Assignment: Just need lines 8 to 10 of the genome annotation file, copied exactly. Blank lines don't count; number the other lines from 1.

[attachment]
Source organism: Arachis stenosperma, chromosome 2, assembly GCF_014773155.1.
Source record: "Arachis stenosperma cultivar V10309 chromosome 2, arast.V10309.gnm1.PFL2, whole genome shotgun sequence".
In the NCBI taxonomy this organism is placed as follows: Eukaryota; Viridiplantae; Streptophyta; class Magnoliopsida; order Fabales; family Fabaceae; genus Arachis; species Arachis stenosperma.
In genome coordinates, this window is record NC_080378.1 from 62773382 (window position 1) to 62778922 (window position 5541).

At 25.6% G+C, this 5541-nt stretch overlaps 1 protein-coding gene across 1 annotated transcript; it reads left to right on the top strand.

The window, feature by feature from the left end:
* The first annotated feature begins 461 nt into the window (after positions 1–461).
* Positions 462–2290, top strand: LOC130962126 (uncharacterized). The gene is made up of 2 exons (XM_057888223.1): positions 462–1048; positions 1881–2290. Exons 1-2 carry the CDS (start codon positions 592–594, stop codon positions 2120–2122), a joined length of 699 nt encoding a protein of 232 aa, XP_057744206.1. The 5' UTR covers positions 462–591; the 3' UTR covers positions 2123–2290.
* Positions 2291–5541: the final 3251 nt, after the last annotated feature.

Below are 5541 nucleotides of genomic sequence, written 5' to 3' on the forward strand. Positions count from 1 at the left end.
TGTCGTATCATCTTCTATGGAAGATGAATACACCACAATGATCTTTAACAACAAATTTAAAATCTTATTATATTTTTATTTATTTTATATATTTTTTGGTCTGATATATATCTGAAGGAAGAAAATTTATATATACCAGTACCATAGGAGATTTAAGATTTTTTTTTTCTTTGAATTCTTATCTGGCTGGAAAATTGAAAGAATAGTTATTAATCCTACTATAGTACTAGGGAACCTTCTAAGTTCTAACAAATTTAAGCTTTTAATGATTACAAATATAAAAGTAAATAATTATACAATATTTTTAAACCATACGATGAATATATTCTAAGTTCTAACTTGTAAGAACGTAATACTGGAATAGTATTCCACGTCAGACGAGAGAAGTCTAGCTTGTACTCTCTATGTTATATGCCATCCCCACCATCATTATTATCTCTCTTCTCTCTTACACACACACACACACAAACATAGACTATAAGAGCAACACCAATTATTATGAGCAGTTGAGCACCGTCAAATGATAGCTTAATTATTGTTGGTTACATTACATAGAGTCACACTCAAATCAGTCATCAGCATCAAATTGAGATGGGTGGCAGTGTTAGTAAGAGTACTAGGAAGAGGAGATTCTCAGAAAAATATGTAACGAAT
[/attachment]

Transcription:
* Positions 462–2290, top strand: LOC130962126 (uncharacterized). The gene is made up of 2 exons (XM_057888223.1): positions 462–1048; positions 1881–2290. Exons 1-2 carry the CDS (start codon positions 592–594, stop codon positions 2120–2122), a joined length of 699 nt encoding a protein of 232 aa, XP_057744206.1. The 5' UTR covers positions 462–591; the 3' UTR covers positions 2123–2290.
* Positions 2291–5541: the final 3251 nt, after the last annotated feature.

Below are 5541 nucleotides of genomic sequence, written 5' to 3' on the forward strand. Positions count from 1 at the left end.